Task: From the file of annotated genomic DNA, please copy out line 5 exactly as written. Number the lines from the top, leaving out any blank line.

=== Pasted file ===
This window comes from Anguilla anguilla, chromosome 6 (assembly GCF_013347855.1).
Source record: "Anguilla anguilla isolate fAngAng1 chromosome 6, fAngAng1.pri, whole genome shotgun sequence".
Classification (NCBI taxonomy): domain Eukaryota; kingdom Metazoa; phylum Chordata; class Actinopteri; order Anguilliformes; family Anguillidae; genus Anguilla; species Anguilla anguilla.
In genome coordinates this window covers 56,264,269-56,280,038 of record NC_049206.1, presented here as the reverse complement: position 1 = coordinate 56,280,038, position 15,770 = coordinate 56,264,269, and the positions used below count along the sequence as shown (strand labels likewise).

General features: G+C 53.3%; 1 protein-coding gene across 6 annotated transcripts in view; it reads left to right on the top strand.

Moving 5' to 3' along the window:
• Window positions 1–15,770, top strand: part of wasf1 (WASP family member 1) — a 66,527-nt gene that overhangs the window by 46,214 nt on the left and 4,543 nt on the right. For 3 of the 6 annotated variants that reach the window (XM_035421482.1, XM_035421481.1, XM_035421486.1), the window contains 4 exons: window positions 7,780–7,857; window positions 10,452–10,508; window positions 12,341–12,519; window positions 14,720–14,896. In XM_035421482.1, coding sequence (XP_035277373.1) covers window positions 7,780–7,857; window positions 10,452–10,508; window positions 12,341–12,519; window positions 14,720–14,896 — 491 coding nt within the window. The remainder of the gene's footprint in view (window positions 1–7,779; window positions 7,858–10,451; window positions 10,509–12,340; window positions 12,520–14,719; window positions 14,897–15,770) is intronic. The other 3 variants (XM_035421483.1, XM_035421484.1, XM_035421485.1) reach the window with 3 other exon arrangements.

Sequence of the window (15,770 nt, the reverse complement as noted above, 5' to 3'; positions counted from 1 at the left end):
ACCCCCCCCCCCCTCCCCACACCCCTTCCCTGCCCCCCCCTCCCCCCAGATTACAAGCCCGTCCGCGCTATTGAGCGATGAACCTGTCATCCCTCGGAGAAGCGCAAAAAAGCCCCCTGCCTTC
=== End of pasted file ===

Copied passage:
General features: G+C 53.3%; 1 protein-coding gene across 6 annotated transcripts in view; it reads left to right on the top strand.